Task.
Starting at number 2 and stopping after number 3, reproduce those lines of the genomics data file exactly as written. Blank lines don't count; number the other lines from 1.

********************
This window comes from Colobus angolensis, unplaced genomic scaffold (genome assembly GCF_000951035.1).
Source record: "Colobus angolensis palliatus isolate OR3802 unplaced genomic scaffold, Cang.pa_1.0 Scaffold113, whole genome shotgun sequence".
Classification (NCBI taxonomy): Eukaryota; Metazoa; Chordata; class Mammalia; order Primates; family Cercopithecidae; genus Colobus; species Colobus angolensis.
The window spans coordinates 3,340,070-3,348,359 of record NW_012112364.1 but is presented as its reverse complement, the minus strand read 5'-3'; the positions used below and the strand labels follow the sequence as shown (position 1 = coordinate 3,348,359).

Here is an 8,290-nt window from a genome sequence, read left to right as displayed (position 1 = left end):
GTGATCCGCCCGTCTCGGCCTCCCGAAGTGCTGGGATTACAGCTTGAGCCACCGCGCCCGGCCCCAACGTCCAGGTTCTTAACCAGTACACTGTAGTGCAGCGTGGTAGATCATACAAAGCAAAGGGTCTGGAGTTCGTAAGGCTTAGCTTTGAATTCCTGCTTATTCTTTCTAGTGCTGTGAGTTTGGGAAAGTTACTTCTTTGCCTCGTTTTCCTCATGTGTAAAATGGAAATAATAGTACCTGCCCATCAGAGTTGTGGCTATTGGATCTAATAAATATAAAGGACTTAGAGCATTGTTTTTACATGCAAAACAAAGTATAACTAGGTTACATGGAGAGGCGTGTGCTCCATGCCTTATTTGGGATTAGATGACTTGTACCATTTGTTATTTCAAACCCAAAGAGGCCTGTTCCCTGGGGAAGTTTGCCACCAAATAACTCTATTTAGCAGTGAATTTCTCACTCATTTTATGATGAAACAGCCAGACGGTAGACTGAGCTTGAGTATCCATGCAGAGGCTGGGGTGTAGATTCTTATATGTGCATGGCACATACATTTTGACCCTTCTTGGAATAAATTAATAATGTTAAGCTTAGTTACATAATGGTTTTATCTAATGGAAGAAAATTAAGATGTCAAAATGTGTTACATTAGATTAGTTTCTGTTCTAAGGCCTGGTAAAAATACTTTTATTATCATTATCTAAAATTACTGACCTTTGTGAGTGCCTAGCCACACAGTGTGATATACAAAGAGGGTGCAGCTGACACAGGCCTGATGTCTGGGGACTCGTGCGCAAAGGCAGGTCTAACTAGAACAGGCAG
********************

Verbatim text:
Source record: "Colobus angolensis palliatus isolate OR3802 unplaced genomic scaffold, Cang.pa_1.0 Scaffold113, whole genome shotgun sequence".
Classification (NCBI taxonomy): Eukaryota; Metazoa; Chordata; class Mammalia; order Primates; family Cercopithecidae; genus Colobus; species Colobus angolensis.